Pokemon is a series that I was there for from the beginning, before having a passing relationship with it until late 2018, when I regained some interest. For those of you who missed my last installment or need a refresher, just as 2020 was starting, I rekindled my interest in the Pokemon franchise by collecting a straight run through the core series, with the intention of making my way through as time allowed. Then the pandemic happened and I played all of Pokemon Platinum, Black, Black 2, X, Omega Ruby, and Ultra Sun between January 2020 and May 2020. Beyond some issues with pacing, I walked with a pretty big observation: there are too many legendary Pokemon.

Last time, I broke down the legendary pokemon in generations one through five. Today, we will be finishing my exploration of the availability, relevance, and notoriety within each game these legendary creature first appeared in. While I personally consider mythical pokemon to be in the legendary category, I will be elaborating on how you collect them, but I will be giving my two-cents on their existence and distribution.

A Reboot of Sorts

Starting out in the sixth generation we actually saw a huge decrease in the amount of legendary Pokemon featured in Pokemon X & Y. Perhaps this comes down to the fact that unlike other generations, the Kalos region never saw a third installment, such as Pokemon Crystal during generation two or Pokemon Emerald during generation three. This go around we got the two box art legends, Xerneas and Yveltal, who are found in the Team Flare base just after the seventh gym. This is another in a long line of legends that are now traditionally found directly in the path of the player. Lastly, there was Zygarde—the then-assumed box legend of “Pokemon Z”—who could be captured after defeating the Elite Four in the Terminus Cave.

To be honest, Zygarde feels a little out of place in these games. I know that Mewtwo had basically the same postgame purpose, but Mewtwo came with some foreshadowing if you were paying close attention. Having not been playing the games at the time, I’m unsure why the third installment “Z” wasn’t produced. The 20th anniversary of the franchise was coming up in 2016, so perhaps it was deemed more important to have the next generation of games ready, instead of committing resources to the director’s cut version of Kalos. Either way, Zygarde received some pieces of lore in the seventh generation of games, which may have been part of what Game Freak planned prior.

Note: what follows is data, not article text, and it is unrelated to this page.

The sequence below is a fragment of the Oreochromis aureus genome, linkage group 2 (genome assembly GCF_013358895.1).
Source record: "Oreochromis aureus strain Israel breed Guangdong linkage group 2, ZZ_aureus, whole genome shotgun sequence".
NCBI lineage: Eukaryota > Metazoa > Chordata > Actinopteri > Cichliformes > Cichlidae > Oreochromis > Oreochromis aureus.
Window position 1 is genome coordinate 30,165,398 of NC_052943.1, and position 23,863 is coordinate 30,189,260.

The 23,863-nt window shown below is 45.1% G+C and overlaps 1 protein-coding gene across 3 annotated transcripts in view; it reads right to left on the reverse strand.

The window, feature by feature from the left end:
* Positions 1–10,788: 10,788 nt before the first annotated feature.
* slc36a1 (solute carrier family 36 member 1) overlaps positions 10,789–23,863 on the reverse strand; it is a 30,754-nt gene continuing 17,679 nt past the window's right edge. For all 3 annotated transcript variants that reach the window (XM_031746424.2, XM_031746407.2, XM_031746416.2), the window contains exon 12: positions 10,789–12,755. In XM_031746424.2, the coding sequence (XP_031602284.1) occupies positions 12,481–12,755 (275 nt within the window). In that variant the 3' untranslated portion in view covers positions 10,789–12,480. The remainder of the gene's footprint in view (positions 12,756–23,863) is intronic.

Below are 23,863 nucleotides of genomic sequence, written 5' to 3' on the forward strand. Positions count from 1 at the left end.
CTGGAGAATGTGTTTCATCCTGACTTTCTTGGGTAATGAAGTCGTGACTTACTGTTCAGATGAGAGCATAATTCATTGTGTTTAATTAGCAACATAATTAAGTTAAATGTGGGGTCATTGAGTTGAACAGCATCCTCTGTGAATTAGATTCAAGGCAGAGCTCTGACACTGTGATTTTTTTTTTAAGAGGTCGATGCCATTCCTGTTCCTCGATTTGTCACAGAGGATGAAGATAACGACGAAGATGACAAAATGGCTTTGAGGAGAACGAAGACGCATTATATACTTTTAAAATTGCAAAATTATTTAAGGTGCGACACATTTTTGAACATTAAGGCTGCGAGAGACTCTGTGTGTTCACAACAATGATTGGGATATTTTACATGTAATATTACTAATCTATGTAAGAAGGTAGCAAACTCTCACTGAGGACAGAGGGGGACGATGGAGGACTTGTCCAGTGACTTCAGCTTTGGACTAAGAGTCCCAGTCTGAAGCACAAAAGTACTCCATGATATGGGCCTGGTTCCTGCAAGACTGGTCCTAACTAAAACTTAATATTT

Island Guardians and Space Monsters

As an inverse to the sixth generation, generation seven was a little unwieldy by comparison, introducing 11 new legendary pokemon—all in the post-game. Starting with the Guardian Deities, Tapu Koko, Tapu Lele, Tapu Bulu, Tapu Fini, each would reside on one of the four islands that made up the Hawaii-inspired region. After becoming Alola’s first champion, you would be deemed worthy to enter each of the ruins and capture the four fairy-typed legends.

We also have the first legendary Pokemon that evolves in Type: Null, a man-made chimera of sorts, designed by the evil Aether Foundation to fight Ultra Beasts—which are pokemon from other dimensions, I think. Received in the post-game, Type: Null evolves through having a high friendship into Silvally, a pokemon with the ability to change its type based on the memory disc it holds.

Overall, I really like the idea of Type: Null, regardless of it having the significance of evolving. It’s a weird thing that exists in-universe, but has a purpose the player can draw conclusions back to if they engage in the story being told. In this way I’m reminded of Mewtwo or even Regice, Registeel, and Regirock, as they all don’t naturally fit into their debut regions, but reward the player for investigating the region with some curiosity.

Then there is Cosmog, a legendary Pokemon whose only moves are Splash and Teleport until it evolves into Cosmoem at level 43 and the box art legend of your game, Solgaleo in Pokemon Sun/Ultra Sun and Lunala in Pokemon Moon/Ultra Moon at level 53. Once again, I like the use of Cosmog in these games, as you encounter it before you’ve even gotten your starter pokemon and it travels with one of my companions the entire game. But since it has a branched evolution and becomes available in the post game, it’s awfully time intensive to collect two of them and trade one to a friend with the opposite version to evolve it for you, if you’d like to have both box art legends in your collection.

Lastly there is Necrozma, the final threat in the story before you head to the Pokemon League in the Ultra games, but I think is just lying at the bottom of a crater in Sun/Moon. Overall, even though the list of available legends in this generation is actually pretty short since several are a part of evolutionary lines, this generation felt the most cumbersome to collect in all of my playthroughs. Packing all of them into the post-game meant that I was already mentally done with the games by the time I was able to go out exploring for them. Had the the Guardian Deities been made available to me not long after reaching the fourth island or Type: Null could have been snagged early by doing a challenging side quest in lieu of waiting to receive it in the post game, maybe I would have felt a sense of agency to have a pokemon or two before the game was over.

Pokemon Does DLC

At the onset of the most recent generation, it seemed as if we were getting an encore of Kalos’s dialed back offerings. In the base game you end up getting Eternatus as a final act surprise, just before fighting the region’s champion. Having played through the game again on a separate save file, there is some foreshadowing of this spiny dragon’s existence, but during my first campaign, I will admit that Eternatus really feels like it comes out of nowhere.